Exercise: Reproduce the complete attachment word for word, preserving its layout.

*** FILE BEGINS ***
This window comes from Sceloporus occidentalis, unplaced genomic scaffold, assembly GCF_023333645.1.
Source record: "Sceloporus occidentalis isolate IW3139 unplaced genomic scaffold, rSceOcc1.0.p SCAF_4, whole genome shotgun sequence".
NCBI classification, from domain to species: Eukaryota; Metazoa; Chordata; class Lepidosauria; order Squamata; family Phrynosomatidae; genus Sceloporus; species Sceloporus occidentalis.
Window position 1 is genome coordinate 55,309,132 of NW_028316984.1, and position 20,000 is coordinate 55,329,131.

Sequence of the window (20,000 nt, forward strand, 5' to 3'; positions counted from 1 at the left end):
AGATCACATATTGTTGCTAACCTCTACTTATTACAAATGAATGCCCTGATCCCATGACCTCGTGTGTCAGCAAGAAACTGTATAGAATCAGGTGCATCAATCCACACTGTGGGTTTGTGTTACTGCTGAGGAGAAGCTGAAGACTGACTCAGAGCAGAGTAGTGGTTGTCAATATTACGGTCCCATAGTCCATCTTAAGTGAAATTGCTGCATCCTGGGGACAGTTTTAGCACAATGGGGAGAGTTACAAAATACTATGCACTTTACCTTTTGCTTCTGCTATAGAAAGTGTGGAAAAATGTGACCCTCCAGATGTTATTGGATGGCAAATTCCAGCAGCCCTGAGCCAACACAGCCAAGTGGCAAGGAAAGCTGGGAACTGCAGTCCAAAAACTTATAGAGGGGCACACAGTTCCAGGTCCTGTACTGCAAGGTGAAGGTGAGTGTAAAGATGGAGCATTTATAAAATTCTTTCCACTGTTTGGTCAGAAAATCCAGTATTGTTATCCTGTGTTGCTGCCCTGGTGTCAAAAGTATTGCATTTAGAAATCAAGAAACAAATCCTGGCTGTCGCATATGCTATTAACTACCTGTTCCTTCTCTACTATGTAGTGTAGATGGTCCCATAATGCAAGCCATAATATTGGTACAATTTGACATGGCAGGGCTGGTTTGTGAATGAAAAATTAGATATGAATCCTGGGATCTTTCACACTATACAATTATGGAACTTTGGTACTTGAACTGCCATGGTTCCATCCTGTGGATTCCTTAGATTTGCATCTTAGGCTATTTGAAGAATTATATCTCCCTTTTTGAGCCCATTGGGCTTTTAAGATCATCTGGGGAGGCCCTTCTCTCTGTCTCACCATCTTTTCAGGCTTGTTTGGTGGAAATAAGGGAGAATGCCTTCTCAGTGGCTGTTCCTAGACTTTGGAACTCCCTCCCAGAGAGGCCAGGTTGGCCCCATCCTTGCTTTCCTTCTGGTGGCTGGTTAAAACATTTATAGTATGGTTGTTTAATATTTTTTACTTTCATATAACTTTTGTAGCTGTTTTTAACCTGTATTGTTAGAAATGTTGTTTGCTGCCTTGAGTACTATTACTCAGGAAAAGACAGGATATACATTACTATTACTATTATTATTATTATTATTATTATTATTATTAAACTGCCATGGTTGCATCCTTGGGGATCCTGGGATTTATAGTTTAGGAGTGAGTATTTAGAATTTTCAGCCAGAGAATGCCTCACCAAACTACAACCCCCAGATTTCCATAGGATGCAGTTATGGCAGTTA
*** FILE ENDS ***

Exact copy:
This window comes from Sceloporus occidentalis, unplaced genomic scaffold, assembly GCF_023333645.1.
Source record: "Sceloporus occidentalis isolate IW3139 unplaced genomic scaffold, rSceOcc1.0.p SCAF_4, whole genome shotgun sequence".
NCBI classification, from domain to species: Eukaryota; Metazoa; Chordata; class Lepidosauria; order Squamata; family Phrynosomatidae; genus Sceloporus; species Sceloporus occidentalis.
Window position 1 is genome coordinate 55,309,132 of NW_028316984.1, and position 20,000 is coordinate 55,329,131.

Sequence of the window (20,000 nt, forward strand, 5' to 3'; positions counted from 1 at the left end):
AGATCACATATTGTTGCTAACCTCTACTTATTACAAATGAATGCCCTGATCCCATGACCTCGTGTGTCAGCAAGAAACTGTATAGAATCAGGTGCATCAATCCACACTGTGGGTTTGTGTTACTGCTGAGGAGAAGCTGAAGACTGACTCAGAGCAGAGTAGTGGTTGTCAATATTACGGTCCCATAGTCCATCTTAAGTGAAATTGCTGCATCCTGGGGACAGTTTTAGCACAATGGGGAGAGTTACAAAATACTATGCACTTTACCTTTTGCTTCTGCTATAGAAAGTGTGGAAAAATGTGACCCTCCAGATGTTATTGGATGGCAAATTCCAGCAGCCCTGAGCCAACACAGCCAAGTGGCAAGGAAAGCTGGGAACTGCAGTCCAAAAACTTATAGAGGGGCACACAGTTCCAGGTCCTGTACTGCAAGGTGAAGGTGAGTGTAAAGATGGAGCATTTATAAAATTCTTTCCACTGTTTGGTCAGAAAATCCAGTATTGTTATCCTGTGTTGCTGCCCTGGTGTCAAAAGTATTGCATTTAGAAATCAAGAAACAAATCCTGGCTGTCGCATATGCTATTAACTACCTGTTCCTTCTCTACTATGTAGTGTAGATGGTCCCATAATGCAAGCCATAATATTGGTACAATTTGACATGGCAGGGCTGGTTTGTGAATGAAAAATTAGATATGAATCCTGGGATCTTTCACACTATACAATTATGGAACTTTGGTACTTGAACTGCCATGGTTCCATCCTGTGGATTCCTTAGATTTGCATCTTAGGCTATTTGAAGAATTATATCTCCCTTTTTGAGCCCATTGGGCTTTTAAGATCATCTGGGGAGGCCCTTCTCTCTGTCTCACCATCTTTTCAGGCTTGTTTGGTGGAAATAAGGGAGAATGCCTTCTCAGTGGCTGTTCCTAGACTTTGGAACTCCCTCCCAGAGAGGCCAGGTTGGCCCCATCCTTGCTTTCCTTCTGGTGGCTGGTTAAAACATTTATAGTATGGTTGTTTAATATTTTTTACTTTCATATAACTTTTGTAGCTGTTTTTAACCTGTATTGTTAGAAATGTTGTTTGCTGCCTTGAGTACTATTACTCAGGAAAAGACAGGATATACATTACTATTACTATTATTATTATTATTATTATTATTATTATTAAACTGCCATGGTTGCATCCTTGGGGATCCTGGGATTTATAGTTTAGGAGTGAGTATTTAGAATTTTCAGCCAGAGAATGCCTCACCAAACTACAACCCCCAGATTTCCATAGGATGCAGTTATGGCAGTTA